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Cutting Transom Angles

On September 12, 2014, in News From Gayle, Outboard Powered, Plywood Construction, by Gayle Brantuk

Figuring out how to cut the angle on a transom can be a little challenging. Joshua Burks is currently building our Zip which is a 14′ runabout that has a 12 degree angle on the transom as do many of our designs. Joshua is documenting his build with video. He’s done a really good job at walking us through his build and explaining what he does. You can see all his videos on his You Tube Chanel.

The second video pertains to today’s article about cutting the transom angles. One of the considerations is how much material to add to the transom to allow for the angle. We have explained how this is done in a formula and photo below, but for those of you who are visual, Joshua’s video is excellent and really shows how much more simple it is than you might think. I hope you enjoy the video:

And for those of you who prefer the “formula” method–enjoy the article below!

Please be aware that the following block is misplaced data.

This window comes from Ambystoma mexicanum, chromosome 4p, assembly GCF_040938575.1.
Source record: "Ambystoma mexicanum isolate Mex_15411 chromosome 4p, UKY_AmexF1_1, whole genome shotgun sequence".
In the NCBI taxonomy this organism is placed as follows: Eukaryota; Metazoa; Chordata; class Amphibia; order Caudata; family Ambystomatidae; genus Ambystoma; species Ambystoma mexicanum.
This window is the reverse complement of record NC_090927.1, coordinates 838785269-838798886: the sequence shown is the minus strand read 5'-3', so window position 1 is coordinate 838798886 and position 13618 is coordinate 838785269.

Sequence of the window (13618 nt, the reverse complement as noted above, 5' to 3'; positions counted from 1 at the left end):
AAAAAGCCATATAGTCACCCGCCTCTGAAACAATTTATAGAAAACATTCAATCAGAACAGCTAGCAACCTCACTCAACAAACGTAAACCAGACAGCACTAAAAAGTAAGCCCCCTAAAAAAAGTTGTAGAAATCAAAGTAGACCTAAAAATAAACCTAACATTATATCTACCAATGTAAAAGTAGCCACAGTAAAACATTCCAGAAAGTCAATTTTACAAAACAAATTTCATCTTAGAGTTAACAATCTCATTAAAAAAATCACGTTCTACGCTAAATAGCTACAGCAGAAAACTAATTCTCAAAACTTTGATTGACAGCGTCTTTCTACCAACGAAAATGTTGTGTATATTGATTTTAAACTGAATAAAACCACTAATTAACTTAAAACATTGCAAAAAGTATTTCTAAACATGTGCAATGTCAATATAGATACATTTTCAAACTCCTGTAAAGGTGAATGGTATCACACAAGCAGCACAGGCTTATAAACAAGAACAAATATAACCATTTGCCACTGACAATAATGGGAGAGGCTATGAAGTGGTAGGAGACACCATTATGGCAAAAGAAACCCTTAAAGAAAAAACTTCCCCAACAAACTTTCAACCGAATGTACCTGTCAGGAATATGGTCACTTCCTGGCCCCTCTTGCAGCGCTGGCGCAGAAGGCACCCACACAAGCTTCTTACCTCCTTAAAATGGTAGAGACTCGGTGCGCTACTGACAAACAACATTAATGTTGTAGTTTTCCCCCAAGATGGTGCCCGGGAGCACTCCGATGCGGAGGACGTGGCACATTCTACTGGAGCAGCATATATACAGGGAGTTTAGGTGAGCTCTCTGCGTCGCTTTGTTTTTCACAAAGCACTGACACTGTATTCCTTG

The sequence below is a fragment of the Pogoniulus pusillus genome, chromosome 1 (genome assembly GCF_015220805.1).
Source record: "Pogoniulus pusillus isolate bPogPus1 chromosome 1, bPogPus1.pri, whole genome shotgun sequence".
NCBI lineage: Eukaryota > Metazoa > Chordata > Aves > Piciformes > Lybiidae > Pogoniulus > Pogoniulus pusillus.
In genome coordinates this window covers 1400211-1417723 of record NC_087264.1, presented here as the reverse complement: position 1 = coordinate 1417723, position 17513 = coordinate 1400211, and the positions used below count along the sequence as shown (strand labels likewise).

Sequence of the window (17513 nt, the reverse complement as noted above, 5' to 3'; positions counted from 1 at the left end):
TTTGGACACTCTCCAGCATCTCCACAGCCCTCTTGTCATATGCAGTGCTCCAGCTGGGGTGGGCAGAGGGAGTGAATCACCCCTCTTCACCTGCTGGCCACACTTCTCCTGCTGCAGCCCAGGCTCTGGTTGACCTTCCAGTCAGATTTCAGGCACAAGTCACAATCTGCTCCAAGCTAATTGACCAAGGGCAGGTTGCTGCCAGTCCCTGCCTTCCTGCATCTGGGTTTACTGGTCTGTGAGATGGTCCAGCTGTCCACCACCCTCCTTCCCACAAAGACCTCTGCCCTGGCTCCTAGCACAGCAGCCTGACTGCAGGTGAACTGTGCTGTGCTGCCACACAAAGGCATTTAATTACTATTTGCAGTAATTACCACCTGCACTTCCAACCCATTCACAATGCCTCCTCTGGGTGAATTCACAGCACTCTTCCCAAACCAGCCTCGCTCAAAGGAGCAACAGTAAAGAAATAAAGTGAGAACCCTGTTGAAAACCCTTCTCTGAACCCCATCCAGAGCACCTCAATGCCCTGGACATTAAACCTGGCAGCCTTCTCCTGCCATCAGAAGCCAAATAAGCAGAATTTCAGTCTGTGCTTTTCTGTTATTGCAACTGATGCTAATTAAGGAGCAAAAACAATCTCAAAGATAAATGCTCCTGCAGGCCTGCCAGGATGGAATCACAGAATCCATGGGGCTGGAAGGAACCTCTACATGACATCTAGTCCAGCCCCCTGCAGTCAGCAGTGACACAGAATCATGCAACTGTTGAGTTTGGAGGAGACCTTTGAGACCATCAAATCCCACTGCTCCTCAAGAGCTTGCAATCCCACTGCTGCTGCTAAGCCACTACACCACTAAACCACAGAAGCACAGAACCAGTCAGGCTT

The transom pattern perimeter is generally given to the outside back
surface, see sketch above. However many boats have transoms angled (A)
aft, in the case of outboards about 12° to 15°. Thus the angle
required on the bottom, and usually the sides, requires more material
(X) than the pattern outline. Cutting the angle away from or greater
than the given pattern contour solves the problem. Or, the extra
material required for the angle at any given point can be obtained.
The sketch shows the total thickness (T) of the transom plus the motor
board or frame. The sketch above can be duplicated using the angle
given on the plans and the total thickness of the transom. Distance
“X”, the amount of additional material required larger than
the pattern, can be measured. Optionally X can be obtained by simple

AS A FORMULA: X = Angle factor (A, as listed in chart) multiplied by T

X = A x T

As an example solve X for a 1 1/2″ thick transom and motorboard
or frame with a 12° angle.

X = .213 x 1.5 = .3195″

To find the answer in sixteenths of an inch divide by .0625.

X in 1/16ths =.3195 ÷ .0625 = 5.04 or 5/16″

Angle in degrees “A”Angle Factor
10 .176
12 .213
13 .231
14 .249
15 .268
16 .287

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